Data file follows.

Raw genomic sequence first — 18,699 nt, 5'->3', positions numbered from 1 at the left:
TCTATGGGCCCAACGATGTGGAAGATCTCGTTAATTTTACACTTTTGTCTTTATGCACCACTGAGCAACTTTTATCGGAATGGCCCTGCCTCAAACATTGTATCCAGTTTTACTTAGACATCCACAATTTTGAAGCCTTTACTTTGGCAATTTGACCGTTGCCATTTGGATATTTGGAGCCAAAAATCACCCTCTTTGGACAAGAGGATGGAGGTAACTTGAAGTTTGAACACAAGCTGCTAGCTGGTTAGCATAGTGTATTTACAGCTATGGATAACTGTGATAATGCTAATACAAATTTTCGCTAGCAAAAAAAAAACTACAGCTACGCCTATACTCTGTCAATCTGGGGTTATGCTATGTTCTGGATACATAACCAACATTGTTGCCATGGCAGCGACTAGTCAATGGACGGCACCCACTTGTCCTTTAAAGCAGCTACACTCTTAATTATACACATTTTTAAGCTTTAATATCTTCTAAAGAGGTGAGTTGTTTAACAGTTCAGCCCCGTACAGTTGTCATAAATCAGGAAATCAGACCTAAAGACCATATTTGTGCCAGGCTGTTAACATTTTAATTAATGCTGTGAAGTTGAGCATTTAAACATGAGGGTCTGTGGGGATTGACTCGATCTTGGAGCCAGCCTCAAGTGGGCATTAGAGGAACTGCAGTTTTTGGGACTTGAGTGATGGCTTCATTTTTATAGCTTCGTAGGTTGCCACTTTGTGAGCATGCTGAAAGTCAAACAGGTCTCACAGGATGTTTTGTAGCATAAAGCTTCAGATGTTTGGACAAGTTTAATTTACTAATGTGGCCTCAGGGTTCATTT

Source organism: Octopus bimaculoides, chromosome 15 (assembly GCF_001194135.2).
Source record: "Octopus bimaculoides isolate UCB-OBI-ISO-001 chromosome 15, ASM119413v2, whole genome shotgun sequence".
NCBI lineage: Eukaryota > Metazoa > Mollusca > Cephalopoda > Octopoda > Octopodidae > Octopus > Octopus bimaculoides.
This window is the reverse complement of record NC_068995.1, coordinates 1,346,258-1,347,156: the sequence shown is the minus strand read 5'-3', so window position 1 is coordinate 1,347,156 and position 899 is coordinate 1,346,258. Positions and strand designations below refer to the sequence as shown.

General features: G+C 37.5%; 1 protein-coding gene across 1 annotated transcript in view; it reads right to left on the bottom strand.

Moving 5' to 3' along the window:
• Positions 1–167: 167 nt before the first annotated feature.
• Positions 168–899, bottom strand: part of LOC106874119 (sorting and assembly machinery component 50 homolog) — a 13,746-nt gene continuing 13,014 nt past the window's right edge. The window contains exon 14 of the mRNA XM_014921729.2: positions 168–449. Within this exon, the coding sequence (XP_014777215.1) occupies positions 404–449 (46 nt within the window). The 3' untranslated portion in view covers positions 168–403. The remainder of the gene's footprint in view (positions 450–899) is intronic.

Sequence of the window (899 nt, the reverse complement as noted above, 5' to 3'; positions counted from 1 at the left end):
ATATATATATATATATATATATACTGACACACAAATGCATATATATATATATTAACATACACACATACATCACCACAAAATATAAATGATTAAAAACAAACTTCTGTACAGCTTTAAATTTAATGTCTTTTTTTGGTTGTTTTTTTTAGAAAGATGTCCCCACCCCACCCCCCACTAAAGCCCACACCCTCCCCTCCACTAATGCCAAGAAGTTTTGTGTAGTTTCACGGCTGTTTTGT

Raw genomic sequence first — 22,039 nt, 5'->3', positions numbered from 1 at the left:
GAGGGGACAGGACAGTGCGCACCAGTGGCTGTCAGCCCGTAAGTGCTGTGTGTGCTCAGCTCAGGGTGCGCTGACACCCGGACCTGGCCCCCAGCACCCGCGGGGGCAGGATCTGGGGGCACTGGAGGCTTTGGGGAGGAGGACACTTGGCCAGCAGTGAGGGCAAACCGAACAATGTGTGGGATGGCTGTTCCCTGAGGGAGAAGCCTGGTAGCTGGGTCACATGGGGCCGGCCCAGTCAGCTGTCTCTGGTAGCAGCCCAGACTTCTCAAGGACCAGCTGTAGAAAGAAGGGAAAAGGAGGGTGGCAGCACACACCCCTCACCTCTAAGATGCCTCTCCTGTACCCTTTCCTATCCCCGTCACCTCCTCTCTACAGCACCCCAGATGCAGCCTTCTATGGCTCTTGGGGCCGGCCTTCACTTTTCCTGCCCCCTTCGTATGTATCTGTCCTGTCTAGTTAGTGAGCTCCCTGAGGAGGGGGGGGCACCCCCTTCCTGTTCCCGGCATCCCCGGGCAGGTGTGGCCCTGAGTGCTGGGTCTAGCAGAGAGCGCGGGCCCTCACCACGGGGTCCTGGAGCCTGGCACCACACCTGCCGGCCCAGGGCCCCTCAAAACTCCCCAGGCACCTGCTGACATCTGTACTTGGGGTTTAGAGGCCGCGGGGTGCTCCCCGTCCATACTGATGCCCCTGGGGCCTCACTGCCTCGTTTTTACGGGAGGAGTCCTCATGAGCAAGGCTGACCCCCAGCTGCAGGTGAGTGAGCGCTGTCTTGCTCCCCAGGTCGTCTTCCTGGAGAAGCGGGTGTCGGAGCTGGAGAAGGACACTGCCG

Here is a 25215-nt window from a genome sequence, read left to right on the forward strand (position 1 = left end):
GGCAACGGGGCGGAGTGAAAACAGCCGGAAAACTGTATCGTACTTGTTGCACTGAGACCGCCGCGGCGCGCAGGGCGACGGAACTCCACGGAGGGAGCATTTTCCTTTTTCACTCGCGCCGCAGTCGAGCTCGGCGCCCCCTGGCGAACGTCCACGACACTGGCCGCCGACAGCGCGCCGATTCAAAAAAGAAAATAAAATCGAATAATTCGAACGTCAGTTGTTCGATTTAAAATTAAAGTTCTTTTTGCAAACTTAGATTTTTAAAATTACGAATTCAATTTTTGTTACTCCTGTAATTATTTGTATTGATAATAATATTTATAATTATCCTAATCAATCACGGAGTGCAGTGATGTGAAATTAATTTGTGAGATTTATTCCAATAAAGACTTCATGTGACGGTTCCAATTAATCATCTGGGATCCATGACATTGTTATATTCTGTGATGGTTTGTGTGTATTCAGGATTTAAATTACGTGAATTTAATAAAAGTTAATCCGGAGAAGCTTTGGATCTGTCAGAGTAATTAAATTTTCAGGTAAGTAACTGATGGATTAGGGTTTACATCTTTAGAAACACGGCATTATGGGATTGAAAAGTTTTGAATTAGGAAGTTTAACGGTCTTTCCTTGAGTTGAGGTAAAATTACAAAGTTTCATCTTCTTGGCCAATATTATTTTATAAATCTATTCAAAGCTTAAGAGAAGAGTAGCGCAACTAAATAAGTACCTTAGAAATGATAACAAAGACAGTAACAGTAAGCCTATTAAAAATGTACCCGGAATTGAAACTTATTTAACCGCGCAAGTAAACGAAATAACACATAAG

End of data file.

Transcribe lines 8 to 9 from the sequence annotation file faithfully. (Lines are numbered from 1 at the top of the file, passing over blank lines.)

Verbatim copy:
Moving 5' to 3' along the window:
• Positions 1–167: 167 nt before the first annotated feature.